Kaas – The Valley of Flowers
A Trip to Kaas Plateau – By Santham Narayanswamy
It was Wednesday, 4 September around 4 ‘o’clock in the afternoon. My daughter rang me from her office and said “pack a bag for an overnight stay for Kyra and yourself. But what about Kyra’s Computer test on 6 September, I asked? She has already covered her portions and can revise them over in the car. Moreover, we shall be back by tomorrow evening and she will still have the night to prepare for”. “Where are we going?” I asked her and she said it was a surprise and rang off. Kyra is my 10 year old Granddaughter. I asked our cook to make a light snack for the evening and pack the dinner to be eaten later on the way. We were to leave by 6:30 pm from our residence in Pune. It was typical of my daughter to plan such sudden impulsive trips. If we were in our old village, they would have said that she is born with wheels attached to her feet, (nowadays, that would indicate a skate). As luck would have it, she married a man having equal amount of wanderlust if not more. I have lost count of the number of trips we have taken in the last couple of years that I have been staying with them and each trip more enjoyable than the previous one.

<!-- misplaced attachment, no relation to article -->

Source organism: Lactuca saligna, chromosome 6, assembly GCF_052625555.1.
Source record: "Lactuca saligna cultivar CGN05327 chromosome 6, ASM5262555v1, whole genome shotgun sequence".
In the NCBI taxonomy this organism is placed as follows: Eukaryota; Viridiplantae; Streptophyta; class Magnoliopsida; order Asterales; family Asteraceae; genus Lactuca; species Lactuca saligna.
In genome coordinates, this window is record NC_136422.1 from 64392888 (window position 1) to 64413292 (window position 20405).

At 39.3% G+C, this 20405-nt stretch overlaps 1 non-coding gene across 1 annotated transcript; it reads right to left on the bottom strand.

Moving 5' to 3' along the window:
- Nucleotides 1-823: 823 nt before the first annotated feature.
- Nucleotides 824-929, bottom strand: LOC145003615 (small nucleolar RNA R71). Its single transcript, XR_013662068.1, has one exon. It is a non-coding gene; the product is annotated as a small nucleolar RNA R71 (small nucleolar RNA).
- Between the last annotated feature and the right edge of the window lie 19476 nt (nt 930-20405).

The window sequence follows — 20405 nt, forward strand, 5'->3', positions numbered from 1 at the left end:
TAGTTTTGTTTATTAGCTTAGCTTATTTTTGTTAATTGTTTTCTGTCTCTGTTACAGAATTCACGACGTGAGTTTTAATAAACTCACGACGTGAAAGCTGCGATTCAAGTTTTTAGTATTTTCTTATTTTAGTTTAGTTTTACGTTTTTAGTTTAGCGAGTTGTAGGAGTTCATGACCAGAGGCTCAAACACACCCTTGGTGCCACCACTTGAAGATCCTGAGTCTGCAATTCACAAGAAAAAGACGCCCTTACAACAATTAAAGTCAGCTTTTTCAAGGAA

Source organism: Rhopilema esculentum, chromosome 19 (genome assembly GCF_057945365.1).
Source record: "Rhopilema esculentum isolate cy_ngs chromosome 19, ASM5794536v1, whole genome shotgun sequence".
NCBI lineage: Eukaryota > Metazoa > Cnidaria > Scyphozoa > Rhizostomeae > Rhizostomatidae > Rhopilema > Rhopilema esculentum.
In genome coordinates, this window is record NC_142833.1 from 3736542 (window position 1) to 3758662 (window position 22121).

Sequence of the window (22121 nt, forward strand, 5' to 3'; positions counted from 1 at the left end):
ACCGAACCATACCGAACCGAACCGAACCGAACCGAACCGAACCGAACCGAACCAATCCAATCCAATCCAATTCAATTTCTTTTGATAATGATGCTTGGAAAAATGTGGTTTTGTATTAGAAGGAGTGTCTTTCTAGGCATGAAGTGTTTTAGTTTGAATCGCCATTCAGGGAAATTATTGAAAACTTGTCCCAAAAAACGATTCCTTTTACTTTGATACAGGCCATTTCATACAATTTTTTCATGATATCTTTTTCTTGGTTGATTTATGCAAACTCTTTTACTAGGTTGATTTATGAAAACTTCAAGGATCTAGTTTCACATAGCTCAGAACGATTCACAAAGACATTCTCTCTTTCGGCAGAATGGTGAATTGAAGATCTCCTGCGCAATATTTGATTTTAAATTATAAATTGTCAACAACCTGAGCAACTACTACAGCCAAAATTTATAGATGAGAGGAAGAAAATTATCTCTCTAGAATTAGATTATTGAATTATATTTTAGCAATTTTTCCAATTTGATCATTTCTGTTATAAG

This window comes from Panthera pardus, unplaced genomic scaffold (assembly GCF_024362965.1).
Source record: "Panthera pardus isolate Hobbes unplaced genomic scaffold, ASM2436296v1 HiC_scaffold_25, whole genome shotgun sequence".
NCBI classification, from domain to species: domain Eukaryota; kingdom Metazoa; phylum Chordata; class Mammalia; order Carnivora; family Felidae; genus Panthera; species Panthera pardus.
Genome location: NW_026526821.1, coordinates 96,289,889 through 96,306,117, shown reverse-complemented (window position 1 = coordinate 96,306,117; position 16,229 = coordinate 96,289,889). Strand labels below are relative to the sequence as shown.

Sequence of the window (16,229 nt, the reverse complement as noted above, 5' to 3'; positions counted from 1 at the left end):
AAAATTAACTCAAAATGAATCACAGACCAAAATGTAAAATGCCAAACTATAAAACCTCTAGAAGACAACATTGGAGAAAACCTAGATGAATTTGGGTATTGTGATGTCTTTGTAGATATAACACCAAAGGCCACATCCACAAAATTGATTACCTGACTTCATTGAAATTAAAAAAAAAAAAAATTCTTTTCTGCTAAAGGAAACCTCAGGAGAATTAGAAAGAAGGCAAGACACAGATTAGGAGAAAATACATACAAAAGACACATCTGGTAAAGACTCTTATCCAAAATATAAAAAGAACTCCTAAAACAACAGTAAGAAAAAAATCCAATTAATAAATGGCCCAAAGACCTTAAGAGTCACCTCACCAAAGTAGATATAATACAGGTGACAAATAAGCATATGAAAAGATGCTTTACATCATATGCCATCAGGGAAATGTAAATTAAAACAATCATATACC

So by 6:30 we left by car from Pune to Satara and reached the Kaas Plateau by around 9 o’clock. We had our dinner while traveling in the car itself (paper plates and napkins are really convenient items) and also booked a hotel online. Our hotel was on the outskirts of Satara, perched on top of a small mountain ridge. Our rooms had a balcony facing the town of Satara. Wow!!! Was the collective reaction of us all as we stepped out on the cool and breezy balcony. It looked as if the city lights were competing with the stars (these seemed much larger and nearer than those we see from the balcony of our flat in Pune) and the city lights won hands down. At the break of dawn, the sight of sun rising from behind a small mountain on the opposite side was an added bonus. The valley beneath, the lake, the sides of the mountains covered with lush green outgrowths, all these were a sight of delightful surprise as we had not see them the night before and did not know of their presence. Such a joyous start of the morning naturally makes one more eager to venture out to the day. There were framed photographs of colourful and wonderful flowers aplenty that gave one the clue that we were heading towards the Kaas Plateau.